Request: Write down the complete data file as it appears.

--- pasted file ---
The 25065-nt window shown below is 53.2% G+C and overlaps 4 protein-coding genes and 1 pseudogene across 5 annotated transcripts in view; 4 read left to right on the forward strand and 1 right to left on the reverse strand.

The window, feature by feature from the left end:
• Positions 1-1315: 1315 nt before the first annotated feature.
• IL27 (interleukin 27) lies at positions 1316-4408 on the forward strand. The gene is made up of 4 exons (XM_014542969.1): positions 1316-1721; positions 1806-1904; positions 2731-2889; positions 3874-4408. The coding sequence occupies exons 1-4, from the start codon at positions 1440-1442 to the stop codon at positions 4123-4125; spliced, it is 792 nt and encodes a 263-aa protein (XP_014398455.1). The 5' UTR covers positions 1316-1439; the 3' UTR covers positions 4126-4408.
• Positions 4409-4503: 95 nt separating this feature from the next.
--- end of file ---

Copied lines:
The 25065-nt window shown below is 53.2% G+C and overlaps 4 protein-coding genes and 1 pseudogene across 5 annotated transcripts in view; 4 read left to right on the forward strand and 1 right to left on the reverse strand.

The window, feature by feature from the left end:
• Positions 1-1315: 1315 nt before the first annotated feature.
• IL27 (interleukin 27) lies at positions 1316-4408 on the forward strand. The gene is made up of 4 exons (XM_014542969.1): positions 1316-1721; positions 1806-1904; positions 2731-2889; positions 3874-4408. The coding sequence occupies exons 1-4, from the start codon at positions 1440-1442 to the stop codon at positions 4123-4125; spliced, it is 792 nt and encodes a 263-aa protein (XP_014398455.1). The 5' UTR covers positions 1316-1439; the 3' UTR covers positions 4126-4408.
• Positions 4409-4503: 95 nt separating this feature from the next.